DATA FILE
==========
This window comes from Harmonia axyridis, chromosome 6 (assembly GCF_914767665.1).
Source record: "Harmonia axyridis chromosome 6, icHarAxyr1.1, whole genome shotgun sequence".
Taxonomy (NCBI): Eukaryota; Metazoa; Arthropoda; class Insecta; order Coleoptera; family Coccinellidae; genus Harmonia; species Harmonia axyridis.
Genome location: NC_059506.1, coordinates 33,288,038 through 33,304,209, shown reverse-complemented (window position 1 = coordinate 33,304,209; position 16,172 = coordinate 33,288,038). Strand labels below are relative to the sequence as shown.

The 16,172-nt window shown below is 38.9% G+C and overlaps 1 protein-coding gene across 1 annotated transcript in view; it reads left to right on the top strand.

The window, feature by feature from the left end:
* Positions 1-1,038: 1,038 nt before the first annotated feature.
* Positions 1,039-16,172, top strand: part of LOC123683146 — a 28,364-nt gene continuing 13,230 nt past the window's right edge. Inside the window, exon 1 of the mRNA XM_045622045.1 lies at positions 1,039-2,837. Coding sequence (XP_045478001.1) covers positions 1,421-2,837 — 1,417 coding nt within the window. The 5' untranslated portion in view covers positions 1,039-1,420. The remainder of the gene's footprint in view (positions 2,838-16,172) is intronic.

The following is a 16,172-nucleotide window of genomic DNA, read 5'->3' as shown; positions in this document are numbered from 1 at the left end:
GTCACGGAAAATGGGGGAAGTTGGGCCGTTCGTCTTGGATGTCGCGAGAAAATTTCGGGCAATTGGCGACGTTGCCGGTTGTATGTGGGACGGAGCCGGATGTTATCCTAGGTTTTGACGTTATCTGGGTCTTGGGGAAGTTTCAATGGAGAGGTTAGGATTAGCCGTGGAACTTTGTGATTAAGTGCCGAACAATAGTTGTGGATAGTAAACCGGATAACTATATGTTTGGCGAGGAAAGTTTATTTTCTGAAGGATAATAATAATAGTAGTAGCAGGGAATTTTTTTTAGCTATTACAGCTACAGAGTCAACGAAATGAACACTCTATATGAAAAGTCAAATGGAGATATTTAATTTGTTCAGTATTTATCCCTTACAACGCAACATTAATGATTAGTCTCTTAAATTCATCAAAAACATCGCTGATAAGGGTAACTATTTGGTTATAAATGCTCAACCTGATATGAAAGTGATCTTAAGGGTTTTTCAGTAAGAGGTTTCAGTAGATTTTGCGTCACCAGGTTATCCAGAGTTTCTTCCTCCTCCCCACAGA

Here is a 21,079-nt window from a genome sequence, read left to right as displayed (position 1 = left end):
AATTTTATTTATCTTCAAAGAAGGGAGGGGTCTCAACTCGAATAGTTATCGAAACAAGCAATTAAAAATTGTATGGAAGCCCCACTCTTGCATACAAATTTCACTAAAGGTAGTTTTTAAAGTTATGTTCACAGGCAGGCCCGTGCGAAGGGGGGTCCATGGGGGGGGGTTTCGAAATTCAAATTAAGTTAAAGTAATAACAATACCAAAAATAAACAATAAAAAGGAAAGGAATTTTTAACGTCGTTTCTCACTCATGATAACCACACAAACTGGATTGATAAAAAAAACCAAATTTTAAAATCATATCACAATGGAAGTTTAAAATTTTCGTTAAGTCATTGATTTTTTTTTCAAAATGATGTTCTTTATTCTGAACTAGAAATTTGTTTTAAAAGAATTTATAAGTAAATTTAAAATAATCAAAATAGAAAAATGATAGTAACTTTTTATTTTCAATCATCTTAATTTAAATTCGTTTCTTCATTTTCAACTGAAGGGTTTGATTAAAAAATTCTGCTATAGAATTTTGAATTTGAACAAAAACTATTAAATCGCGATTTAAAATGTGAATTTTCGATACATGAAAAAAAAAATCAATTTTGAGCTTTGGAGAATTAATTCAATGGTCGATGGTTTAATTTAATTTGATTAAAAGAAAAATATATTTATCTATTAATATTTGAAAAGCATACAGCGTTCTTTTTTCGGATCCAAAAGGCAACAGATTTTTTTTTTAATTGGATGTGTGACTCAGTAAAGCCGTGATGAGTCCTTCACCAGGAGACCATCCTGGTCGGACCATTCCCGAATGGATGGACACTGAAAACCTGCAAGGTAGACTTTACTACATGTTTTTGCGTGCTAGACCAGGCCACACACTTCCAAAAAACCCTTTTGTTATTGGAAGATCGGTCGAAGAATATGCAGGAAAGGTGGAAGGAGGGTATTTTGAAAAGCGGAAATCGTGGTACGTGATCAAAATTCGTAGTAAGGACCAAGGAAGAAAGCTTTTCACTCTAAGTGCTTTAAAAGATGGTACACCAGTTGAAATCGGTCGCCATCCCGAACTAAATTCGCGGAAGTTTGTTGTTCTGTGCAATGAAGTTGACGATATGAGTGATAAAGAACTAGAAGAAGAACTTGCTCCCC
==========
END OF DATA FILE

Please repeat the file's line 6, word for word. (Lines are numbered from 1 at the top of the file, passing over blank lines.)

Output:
The window, feature by feature from the left end: